amyloplast, also called leucoplast, a nonpigmented organelle, or plastid, occurring in the cytoplasm of plant cells. Amyloplasts transform glucose, a simple sugar, into starch through the process of polymerization, and store starch grains within their stretched membranes. Especially large numbers occur in subterranean storage tissues of some plants, such as the common potato.
Amyloplasts (a specialized form of leucoplasts) are non-pigmented organelles found in plant cells responsible for the storage of amylopectin, a form of starch, through the polymerisation of glucose. Amyloplasts also convert this starch into sugar, for when the plant needs energy. In the day, in plants, there is more sugar than starch present. At night, there is more starch than sugar present.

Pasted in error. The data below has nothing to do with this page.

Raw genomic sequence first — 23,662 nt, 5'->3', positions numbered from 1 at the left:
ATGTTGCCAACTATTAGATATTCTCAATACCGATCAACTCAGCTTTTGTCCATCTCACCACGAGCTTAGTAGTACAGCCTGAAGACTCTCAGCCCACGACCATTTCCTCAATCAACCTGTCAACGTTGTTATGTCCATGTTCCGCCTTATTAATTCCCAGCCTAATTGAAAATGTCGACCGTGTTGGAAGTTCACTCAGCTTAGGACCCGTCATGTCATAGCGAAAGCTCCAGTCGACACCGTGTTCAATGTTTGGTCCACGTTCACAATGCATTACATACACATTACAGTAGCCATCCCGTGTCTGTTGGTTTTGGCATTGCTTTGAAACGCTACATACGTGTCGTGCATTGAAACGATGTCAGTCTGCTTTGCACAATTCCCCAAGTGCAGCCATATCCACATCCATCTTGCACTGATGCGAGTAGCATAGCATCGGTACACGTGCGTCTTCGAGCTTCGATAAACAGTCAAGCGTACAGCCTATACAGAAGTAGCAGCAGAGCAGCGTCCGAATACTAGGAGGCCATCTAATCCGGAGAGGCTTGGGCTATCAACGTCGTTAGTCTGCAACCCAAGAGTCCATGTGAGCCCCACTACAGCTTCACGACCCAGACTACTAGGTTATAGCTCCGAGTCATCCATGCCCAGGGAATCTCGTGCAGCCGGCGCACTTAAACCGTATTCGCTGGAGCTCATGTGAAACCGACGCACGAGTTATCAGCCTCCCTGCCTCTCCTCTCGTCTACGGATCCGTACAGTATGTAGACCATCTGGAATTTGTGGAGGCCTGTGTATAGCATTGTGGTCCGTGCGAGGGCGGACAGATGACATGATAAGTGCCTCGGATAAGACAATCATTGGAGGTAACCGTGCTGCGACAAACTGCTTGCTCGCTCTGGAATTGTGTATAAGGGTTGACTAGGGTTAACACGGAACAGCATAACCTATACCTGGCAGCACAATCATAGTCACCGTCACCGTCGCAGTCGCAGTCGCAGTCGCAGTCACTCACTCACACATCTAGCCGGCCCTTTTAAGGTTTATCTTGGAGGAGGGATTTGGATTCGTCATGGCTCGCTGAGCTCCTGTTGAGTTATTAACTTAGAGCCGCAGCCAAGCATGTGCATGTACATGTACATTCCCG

Large numbers of amyloplasts can be found in underground storage tissues of some plants, such as potato. Amyloplasts are derived from plastids, which are a specialized class of cellular organs. The plastids carry their own genome and are believed to be descendants of cyanobacteria (blue-green algae) which formed a symbiotic relationship with the eukaryotic cell.

In the root cap (a tissue at the tip of the root) some specialized amyloplasts are thought to be involved in the perception of gravity by the plant (gravitropism). These specialized amyloplasts can sediment according to the gravity vector and are called statoliths.


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